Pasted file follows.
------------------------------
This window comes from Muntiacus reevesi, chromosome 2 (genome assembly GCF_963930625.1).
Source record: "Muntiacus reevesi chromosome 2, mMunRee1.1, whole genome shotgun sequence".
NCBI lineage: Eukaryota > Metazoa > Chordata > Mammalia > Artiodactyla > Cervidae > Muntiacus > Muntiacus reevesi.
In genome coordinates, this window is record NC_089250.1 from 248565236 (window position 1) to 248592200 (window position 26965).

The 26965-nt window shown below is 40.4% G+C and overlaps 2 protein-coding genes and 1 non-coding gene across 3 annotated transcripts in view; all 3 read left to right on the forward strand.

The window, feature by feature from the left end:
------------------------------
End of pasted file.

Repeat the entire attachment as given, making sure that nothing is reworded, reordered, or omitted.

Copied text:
This window comes from Muntiacus reevesi, chromosome 2 (genome assembly GCF_963930625.1).
Source record: "Muntiacus reevesi chromosome 2, mMunRee1.1, whole genome shotgun sequence".
NCBI lineage: Eukaryota > Metazoa > Chordata > Mammalia > Artiodactyla > Cervidae > Muntiacus > Muntiacus reevesi.
In genome coordinates, this window is record NC_089250.1 from 248565236 (window position 1) to 248592200 (window position 26965).

The 26965-nt window shown below is 40.4% G+C and overlaps 2 protein-coding genes and 1 non-coding gene across 3 annotated transcripts in view; all 3 read left to right on the forward strand.

The window, feature by feature from the left end: